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Literature / The Secret Sense

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The martians couldn't taste and their hearing was bad, but they had a secret sense all of their own.

First published in Cosmic Stories (March 1941 issue), by Isaac Asimov. The magazine issue has been uploaded as a digital copy on Fiction House Press, making it accessible as an ebook, too. This story is about a human who gains and loses the martian's ability to sense magnetic amplitude.

Lincoln Fields, a human from New York, is trying to demonstrate music to his friend, Garth Jan, an alien from Mars. Fields is trying to find art and beauty that his alien friend can enjoy. However, Garth simply doesn't have the same senses that humans do. As Fields pressures Garth, they blurt out that a human could be given the ability to directly sense electromagnetic fields, but only for five minutes.

Much later, Fields demands that Garth repay his hospitality by granting him the Martian sense. His friend complies, and arranges for a Martian concert, a portwem, to be played while he is able to hear/see it.


"The Secret Sense" was republished three times; Futures To Infinity (1970), The Early Asimov (1972), and Urania (issue #626, September 1973).

"The Secret Sense" provides examples of:

  • Advertising by Association: When published in Cosmic Stories, this work referenced "Homo Sol" and "Trends" as previous stories by Dr Asimov.
  • Alien Arts Are Appreciated: Despite trying his best, London can't get his Martian friend to appreciate human aesthetics. Frustrated with London's condensation, Garth points out that Earthmen can't appreciate Martian aesthetics either. (Unless they're given the Martian senses.)
  • Beneath the Earth: Martian civilization exists as cities underneath the surface of the planet. Therefore, Earth couldn't see how technologically advanced its people were until they visited.
  • Bizarre Alien Senses: These Martians are very sensitive to electric fields and able to see changing voltage and amplitudes, but have comparatively weak hearing and color vision. Humans have some of the same brain cells, and the Martians can stimulate those cell temporarily, but at the cost of losing the secret sense permanently.
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  • First Time Feeling: Lincoln Fields, a hedonistic rich kid, is excited to be given the Martian ability to sense magnetic fields by the voltage and amplitude. His friend has arranged for him to be present during a Martian portwem; basically a concert for this specific sense. When the five minutes are over, Fields is devastated.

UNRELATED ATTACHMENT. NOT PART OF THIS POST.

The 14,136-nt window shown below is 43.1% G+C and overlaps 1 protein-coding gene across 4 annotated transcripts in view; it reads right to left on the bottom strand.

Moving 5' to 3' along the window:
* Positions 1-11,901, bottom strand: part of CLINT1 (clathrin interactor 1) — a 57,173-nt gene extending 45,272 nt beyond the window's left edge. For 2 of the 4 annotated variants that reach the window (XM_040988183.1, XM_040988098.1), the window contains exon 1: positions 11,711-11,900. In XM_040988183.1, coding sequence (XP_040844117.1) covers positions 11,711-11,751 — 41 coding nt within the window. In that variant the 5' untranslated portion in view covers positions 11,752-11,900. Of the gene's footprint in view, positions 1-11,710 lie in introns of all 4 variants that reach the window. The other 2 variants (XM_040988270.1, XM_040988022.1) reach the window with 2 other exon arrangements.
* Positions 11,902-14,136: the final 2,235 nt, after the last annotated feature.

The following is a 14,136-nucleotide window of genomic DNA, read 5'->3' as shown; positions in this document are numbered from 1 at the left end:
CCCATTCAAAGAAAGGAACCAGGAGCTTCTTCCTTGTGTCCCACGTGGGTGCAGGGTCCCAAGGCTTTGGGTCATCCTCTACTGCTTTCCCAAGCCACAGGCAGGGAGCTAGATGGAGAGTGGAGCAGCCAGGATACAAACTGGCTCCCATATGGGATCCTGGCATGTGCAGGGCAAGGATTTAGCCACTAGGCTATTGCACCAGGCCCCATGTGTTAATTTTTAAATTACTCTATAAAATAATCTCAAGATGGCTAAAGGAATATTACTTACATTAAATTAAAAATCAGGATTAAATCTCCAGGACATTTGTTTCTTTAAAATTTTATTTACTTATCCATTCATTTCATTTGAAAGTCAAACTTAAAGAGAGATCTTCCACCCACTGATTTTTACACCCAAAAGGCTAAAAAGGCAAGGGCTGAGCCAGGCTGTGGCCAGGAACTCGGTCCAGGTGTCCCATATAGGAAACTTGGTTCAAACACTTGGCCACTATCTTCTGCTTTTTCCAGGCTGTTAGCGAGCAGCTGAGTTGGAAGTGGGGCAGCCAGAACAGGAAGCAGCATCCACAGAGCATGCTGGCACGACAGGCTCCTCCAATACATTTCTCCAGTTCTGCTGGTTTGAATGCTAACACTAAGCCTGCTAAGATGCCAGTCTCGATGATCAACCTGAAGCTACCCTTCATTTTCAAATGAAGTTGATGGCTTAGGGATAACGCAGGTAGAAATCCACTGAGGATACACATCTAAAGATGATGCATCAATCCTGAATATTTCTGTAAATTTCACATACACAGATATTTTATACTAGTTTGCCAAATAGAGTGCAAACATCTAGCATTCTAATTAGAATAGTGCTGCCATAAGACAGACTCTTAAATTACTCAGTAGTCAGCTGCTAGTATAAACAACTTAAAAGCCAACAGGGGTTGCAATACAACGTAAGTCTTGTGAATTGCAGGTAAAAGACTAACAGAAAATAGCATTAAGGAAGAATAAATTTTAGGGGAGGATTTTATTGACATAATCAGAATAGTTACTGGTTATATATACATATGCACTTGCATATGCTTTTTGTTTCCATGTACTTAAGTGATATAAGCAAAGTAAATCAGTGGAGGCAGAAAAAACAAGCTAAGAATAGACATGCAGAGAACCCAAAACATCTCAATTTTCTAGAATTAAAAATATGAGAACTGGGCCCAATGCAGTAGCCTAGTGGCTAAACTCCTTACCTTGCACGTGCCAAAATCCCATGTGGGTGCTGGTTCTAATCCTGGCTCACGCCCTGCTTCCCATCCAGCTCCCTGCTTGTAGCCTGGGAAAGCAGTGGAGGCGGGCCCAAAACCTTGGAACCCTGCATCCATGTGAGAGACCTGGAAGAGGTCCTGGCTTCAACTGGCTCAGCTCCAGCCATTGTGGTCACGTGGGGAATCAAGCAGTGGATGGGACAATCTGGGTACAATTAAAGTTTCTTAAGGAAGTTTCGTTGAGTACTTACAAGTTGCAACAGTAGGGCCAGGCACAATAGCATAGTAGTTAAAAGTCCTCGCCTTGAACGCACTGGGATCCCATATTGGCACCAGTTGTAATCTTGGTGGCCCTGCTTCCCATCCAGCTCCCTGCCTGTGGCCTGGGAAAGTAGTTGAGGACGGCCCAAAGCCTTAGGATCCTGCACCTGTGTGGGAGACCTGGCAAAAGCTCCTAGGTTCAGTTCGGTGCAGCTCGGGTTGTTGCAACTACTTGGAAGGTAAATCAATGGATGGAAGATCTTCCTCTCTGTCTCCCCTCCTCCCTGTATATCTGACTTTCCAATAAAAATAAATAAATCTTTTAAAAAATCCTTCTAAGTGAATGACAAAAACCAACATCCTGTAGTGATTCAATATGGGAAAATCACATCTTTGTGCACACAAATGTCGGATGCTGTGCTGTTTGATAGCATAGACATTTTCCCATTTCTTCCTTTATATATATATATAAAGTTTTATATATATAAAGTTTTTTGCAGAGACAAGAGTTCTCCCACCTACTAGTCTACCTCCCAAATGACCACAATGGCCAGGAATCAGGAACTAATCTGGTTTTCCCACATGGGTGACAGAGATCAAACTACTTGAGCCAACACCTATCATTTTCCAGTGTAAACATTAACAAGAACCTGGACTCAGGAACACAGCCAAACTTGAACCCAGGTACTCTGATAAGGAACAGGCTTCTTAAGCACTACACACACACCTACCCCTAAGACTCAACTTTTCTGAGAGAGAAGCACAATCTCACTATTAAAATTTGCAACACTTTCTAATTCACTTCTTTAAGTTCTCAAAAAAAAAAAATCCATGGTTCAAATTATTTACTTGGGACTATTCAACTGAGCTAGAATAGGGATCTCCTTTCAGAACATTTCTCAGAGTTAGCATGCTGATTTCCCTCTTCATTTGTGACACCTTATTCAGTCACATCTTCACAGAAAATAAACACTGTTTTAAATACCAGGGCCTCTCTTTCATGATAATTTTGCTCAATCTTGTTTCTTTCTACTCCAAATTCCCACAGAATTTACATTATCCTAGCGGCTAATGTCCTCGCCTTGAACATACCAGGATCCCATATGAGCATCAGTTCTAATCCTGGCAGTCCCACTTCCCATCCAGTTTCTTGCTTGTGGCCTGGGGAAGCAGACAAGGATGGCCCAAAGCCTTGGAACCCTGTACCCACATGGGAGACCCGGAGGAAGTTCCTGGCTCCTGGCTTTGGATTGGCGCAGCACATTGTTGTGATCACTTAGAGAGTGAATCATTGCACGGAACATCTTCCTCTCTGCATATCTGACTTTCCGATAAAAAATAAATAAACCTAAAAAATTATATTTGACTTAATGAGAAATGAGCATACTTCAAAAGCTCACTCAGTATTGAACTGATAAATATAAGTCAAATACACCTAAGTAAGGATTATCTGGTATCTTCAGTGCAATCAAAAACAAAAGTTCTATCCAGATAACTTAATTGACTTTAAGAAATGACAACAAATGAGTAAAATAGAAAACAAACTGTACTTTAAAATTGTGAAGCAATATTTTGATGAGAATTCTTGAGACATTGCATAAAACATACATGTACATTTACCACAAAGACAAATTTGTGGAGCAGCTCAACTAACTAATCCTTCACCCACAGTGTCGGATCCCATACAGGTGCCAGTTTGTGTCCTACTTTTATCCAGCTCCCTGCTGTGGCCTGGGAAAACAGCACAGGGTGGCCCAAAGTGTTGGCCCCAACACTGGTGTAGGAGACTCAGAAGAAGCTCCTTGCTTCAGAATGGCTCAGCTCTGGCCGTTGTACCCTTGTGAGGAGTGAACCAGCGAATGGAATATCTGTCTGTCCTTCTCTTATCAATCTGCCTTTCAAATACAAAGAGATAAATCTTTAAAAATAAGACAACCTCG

• The Hedonist: Lincoln Fields has been rich since birth, and therefore has always been able to experience pleasure in nearly every conceivable form of art. When his Martian friend accidentally reveals the titular secret can be (briefly) gifted to humans, it doesn't take long before Lincoln demands to try it out and enjoy Martian artworks with Martian senses.
  • Hour of Power: Martians can temporarily grant humans the ability to sense magnetic fields, but doing this once permanently burns out the part of the brain used, so it only lasts for five minutes.
  • The Namesake: The titular sense is the ability of the aliens from Mars to sense the amplitude and intensity of magnetic fields. Most Martians keep it secret because they want to avoid torturing the recently-met humans via Sense Loss Sadness.
  • Repeated for Emphasis: As Fields leaves the portwem, Garth calls out to rub in the Sense Loss Sadness Fields is feeling by emphasizing Fields feels blind now.
    "You entered a normal man! You leave blind—blind-BLIND."
  • Show Within a Show: The martians greatly respect portwem composer Bar Danin, and will play "Canals in the Desert" while the human character can perceive it.
  • Super Empowering: Humans have an undeveloped organ in the brain that works like the Martian's sensory organ for magnetic fields. Martian medicine can stimulate the human version, making it work for five minutes, but it will never work again.
  • Super Senses: Martians in this story have several senses that humans don't (and humans have better senses than martians). The most significant of their senses is that of detecting magnetic fields. They are able to grant this sense to humans, but only temporarily.
  • Sense Loss Sadness: Garth predicts that having a sense only briefly would be a terrible torture, and compares it to someone going blind. When Lincoln finally stops sensing the portwem (a Martian concert/video created from sensing the shifting amplitude and and intensity of magnetic fields), his bewilderment gives way to crippling depression.
    The Earthman raised his head and grinned, but it was no more than a horrible baring of the teeth. It took every ounce of will-power he possessed to maintain an air of composure.
  • Humans by Any Other Name: Several nouns are used for human beings in this work; human, Earthmen, and Terrestrial.